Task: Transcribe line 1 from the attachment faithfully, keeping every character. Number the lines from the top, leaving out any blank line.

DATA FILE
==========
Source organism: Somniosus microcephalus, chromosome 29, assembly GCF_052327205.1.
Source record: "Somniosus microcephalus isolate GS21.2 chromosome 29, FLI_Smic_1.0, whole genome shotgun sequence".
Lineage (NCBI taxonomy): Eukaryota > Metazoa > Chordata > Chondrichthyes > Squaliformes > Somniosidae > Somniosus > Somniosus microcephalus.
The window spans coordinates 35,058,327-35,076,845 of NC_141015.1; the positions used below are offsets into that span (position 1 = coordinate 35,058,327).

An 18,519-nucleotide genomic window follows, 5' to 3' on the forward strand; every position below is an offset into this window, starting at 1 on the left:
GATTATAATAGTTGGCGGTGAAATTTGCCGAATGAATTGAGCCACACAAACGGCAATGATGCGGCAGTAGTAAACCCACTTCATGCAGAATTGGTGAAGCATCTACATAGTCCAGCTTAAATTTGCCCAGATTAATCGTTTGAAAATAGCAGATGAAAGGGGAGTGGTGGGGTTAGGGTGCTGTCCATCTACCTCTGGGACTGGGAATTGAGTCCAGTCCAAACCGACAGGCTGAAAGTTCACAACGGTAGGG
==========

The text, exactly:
Source organism: Somniosus microcephalus, chromosome 29, assembly GCF_052327205.1.